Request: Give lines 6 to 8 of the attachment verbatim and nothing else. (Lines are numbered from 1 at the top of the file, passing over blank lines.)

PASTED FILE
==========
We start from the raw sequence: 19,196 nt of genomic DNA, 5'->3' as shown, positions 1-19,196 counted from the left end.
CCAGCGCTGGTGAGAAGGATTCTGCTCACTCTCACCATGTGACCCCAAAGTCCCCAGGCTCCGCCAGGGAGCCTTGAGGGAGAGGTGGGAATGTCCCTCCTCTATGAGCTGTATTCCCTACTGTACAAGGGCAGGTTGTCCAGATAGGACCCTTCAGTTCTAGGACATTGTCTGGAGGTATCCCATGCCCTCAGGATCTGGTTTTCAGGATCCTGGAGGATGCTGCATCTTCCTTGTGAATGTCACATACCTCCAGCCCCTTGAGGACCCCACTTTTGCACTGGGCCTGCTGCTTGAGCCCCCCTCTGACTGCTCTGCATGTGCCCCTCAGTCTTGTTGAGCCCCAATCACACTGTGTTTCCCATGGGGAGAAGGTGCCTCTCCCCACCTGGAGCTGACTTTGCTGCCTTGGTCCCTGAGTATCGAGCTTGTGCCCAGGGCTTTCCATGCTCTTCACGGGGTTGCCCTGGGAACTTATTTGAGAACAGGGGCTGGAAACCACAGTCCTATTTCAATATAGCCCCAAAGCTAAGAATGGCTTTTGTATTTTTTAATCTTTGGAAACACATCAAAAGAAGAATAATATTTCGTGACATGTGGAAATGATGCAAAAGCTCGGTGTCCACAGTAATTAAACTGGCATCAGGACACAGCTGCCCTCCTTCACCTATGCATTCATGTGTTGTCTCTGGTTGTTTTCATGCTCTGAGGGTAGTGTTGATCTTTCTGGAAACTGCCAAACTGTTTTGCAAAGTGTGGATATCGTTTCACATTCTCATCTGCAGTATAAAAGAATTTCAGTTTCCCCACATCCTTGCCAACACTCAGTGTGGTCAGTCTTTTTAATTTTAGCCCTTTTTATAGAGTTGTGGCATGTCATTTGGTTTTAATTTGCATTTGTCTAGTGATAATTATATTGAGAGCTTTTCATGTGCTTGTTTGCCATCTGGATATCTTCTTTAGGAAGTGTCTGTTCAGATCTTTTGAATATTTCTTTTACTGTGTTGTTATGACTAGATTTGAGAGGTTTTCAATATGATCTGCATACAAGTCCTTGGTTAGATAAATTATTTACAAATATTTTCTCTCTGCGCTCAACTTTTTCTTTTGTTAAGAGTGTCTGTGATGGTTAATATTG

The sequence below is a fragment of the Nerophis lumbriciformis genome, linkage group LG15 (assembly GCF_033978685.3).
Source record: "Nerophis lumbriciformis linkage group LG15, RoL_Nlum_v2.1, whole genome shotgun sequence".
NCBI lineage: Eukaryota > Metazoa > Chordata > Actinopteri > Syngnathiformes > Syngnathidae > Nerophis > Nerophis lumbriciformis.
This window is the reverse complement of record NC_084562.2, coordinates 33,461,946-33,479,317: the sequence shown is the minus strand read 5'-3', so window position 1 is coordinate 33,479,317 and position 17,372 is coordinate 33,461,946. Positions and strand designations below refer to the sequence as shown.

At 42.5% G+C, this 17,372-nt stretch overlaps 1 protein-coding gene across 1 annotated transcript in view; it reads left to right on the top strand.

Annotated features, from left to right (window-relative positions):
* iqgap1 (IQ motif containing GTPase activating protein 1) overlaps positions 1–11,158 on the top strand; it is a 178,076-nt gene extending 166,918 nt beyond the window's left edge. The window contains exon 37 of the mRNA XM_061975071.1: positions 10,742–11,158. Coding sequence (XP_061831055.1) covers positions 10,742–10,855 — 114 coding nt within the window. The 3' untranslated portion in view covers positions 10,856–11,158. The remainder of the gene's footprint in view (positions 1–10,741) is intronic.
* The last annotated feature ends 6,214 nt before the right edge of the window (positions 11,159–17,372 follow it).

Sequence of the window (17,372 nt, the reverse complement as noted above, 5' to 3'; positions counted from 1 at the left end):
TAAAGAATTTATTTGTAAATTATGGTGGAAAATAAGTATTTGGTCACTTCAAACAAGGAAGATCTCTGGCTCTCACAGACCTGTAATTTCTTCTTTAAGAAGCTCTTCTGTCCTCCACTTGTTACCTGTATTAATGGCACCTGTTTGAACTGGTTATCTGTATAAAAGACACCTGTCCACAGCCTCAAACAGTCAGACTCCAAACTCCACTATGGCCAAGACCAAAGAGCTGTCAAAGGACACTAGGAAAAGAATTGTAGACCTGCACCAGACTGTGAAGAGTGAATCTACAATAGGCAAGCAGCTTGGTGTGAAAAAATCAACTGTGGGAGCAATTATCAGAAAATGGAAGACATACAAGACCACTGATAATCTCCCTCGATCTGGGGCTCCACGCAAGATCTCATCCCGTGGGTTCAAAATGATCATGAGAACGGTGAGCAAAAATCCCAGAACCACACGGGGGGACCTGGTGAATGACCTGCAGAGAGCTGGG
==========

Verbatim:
This window is the reverse complement of record NC_084562.2, coordinates 33,461,946-33,479,317: the sequence shown is the minus strand read 5'-3', so window position 1 is coordinate 33,479,317 and position 17,372 is coordinate 33,461,946. Positions and strand designations below refer to the sequence as shown.

At 42.5% G+C, this 17,372-nt stretch overlaps 1 protein-coding gene across 1 annotated transcript in view; it reads left to right on the top strand.

Annotated features, from left to right (window-relative positions):